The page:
Even after nation-states have formalized their legal systems and all that goes with them, whatever tribes they have subsumed will still exhibit tribal characteristics, at least for a while. In particular, members of a subsumed tribe will continue to prefer one another to the members of other subsumed tribes. In historical studies, this is often called sectionalism, but the geographical connotations of that word should not be allowed to lead us astray. After subsumption by a nation-state, the members of a tribe will often undergo some degree of internal dispersion. Yet they will continue to maintain tribal preferences as they disperse, until interpenetration and the slow process of binding to their new locales have had time to weaken them. Consider the resistance of various religious groups to exogamy as an illustration.
Should political incentives arise that reinforce tribal distinctions and preferences, havoc will ensue. A nation-state cannot endure under conditions of internal inter-tribal strife; as Abraham Lincoln put it, a house divided cannot stand. There must ultimately be either a convulsive reduction of the tribes to political passivity, for example by warfare, or a parting of the ways that dissolves the nation-state into two or more separate units, as happened after the British relinquished the rule of India.
A subsumed tribe reluctant to weaken its cohesion and its preferences, but unwilling to risk open conflict with the enveloping polity or with other subsumed tribes, will sometimes "go underground." That is: it will attempt to pull its distinctive characteristics and its methods for preferring members to non-members out of public view. This isn't always possible; when possible, it isn't necessarily easy. But it does occur, for example in the case of the Amish, the Mennonites, and similarly insular groups in American history.
Most fascinating of all, interior conflicts brought about by political forces can actually germinate new tribes within the nation-state. Those conflicts, and the nascent tribes they elicit, can arise from:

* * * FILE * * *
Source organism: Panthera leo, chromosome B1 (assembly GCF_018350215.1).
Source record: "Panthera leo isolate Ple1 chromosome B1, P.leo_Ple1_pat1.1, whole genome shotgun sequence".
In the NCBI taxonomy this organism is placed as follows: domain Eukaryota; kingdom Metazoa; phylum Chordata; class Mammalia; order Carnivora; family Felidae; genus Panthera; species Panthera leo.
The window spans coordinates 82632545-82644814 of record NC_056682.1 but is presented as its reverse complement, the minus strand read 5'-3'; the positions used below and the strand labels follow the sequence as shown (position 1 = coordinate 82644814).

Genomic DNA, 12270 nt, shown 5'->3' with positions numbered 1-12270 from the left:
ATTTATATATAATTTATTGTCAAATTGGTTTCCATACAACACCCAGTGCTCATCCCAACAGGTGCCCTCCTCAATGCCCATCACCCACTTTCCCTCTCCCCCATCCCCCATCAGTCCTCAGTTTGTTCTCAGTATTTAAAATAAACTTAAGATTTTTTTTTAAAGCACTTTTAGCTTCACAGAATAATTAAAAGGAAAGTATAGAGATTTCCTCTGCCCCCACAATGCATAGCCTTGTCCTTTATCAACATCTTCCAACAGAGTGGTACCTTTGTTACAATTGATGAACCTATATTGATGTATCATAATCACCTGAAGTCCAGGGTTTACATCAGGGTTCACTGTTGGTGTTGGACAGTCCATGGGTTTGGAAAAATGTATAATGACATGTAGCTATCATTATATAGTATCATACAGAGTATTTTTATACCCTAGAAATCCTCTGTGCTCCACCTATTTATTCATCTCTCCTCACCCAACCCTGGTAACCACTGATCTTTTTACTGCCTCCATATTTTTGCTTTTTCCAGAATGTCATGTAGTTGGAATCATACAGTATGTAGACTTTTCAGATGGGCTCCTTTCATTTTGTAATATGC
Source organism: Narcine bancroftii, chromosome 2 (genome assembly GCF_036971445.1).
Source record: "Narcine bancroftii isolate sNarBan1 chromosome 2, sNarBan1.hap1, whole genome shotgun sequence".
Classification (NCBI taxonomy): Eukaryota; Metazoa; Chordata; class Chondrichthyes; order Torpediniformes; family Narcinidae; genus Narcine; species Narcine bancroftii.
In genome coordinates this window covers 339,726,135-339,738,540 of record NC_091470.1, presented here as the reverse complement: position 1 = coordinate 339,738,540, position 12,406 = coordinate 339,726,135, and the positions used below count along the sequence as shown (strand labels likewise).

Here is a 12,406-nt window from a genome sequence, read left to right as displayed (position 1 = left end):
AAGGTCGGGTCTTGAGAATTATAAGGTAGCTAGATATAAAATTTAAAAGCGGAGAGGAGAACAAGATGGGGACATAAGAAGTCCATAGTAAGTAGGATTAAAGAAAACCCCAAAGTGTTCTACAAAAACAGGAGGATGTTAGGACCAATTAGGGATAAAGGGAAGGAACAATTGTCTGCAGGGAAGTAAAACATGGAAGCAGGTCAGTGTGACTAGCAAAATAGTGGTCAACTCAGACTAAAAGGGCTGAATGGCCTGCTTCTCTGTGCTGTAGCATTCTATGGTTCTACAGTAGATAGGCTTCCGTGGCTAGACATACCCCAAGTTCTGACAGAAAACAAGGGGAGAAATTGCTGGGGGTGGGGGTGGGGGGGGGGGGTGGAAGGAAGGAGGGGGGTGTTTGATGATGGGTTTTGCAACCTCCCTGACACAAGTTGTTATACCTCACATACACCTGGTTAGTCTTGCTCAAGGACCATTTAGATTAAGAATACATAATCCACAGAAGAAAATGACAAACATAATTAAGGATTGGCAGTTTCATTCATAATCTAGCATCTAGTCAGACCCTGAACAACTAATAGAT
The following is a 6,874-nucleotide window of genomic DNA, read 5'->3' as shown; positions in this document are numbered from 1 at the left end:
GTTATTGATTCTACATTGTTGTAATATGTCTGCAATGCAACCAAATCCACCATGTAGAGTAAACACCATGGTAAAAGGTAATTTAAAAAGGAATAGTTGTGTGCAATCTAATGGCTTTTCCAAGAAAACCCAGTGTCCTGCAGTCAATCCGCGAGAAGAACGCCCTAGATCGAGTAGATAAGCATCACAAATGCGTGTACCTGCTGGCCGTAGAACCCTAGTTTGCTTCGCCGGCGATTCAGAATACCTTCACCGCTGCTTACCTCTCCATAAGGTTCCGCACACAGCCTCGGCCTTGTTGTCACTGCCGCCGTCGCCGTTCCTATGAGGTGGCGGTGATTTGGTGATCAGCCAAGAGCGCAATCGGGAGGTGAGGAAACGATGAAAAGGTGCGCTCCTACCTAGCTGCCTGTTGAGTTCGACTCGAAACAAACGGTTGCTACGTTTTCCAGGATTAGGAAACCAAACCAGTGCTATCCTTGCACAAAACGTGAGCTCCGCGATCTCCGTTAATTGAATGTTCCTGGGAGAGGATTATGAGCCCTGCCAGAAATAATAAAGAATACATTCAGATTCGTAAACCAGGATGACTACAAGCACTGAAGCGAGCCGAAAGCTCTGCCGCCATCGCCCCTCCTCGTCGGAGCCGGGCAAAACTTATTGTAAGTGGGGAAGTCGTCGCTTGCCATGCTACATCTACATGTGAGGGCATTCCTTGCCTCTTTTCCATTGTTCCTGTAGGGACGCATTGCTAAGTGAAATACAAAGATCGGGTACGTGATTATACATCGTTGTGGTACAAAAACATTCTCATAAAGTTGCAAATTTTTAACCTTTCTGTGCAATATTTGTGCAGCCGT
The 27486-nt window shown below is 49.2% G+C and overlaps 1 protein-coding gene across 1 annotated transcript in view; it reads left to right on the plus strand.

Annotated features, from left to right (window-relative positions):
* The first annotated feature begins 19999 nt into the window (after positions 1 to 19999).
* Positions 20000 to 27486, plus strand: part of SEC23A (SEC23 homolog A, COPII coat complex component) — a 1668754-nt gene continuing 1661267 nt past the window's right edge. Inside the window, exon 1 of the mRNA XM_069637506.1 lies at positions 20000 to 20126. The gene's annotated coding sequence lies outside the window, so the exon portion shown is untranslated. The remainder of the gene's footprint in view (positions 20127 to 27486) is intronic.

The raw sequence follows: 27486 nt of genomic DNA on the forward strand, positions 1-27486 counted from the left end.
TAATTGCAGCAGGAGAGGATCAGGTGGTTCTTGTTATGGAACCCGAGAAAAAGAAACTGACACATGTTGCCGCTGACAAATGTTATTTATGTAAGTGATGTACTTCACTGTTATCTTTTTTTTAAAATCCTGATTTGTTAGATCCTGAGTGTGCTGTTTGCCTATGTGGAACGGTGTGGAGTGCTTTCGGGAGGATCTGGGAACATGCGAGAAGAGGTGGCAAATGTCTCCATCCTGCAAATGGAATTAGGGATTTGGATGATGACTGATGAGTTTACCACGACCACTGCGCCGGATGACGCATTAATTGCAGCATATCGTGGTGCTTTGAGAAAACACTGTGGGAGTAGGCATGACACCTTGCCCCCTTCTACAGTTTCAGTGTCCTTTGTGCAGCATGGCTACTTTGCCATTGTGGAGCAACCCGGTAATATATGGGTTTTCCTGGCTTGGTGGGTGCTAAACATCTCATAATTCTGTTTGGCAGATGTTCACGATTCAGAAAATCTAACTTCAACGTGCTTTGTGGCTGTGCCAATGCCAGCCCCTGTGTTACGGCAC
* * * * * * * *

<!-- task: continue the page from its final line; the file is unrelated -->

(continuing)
- Legal privileges granted to some persons but not others;
- National policies that have regionally, racially, sexually, ethnically, occupationally, religiously, or otherwise discriminatory effects;
- De facto infringements or abridgements of the rights of recognizable groups.
When such forces cause new tribes to arise within an existing nation-state, their tribalism tends to be irruptive, disruptive...and sometimes violent. The extent to which they take hold and attract allegiants is the measure of their impact upon the health of such a nation, and the prospects for its continued existence.
Tribalism is shorthand for the perpetuation of the preferences and practices of a tribe by those who are or were once its members. Among the politically most important aspects of tribalism is the behavior political scientists call particularism: the willingness to grant one's primary allegiance to the tribe in preference to the nation-state. When a tribe subsumed within a nation-state become restive, its members begin to be covertly particularist; when such allegiances become overt, open inter-tribal warfare becomes a real possibility.
There are far too many examples of such alignments in operation in the United States today to be complacent about them. In just the post-World War II decades, we have seen the emergence of tribes based on region (militias), on race (the Black Panthers, old and new), on religion (Muslims in America), on ethnicity (Aztlan, La Raza, et. al.), on gender (militant feminism), sexual orientation (don't get me started), disability (the "deaf culture"), and so forth. A fully cohesive polity would refuse such tribes the slightest degree of political recognition or legislative influence. Sadly, that has not been the case these past fifty years.
I contend that the greatest of all hazards to America's future inheres in the burgeoning tribalism / particularism we observe around us today. To the extent it prevails among us, we are no longer "One nation under God." Rather, we are an assemblage of mutually hostile tribes jockeying for advantage over one another, the ultimate effect of which can only be either the forcible suppression of some tribes by others or the political dissolution of the United States. If we wish not to be impaled on either of those tines of the political pitchfork, we must quench the forces that have given rise to the tribes among us. How that is to be done, I cannot say.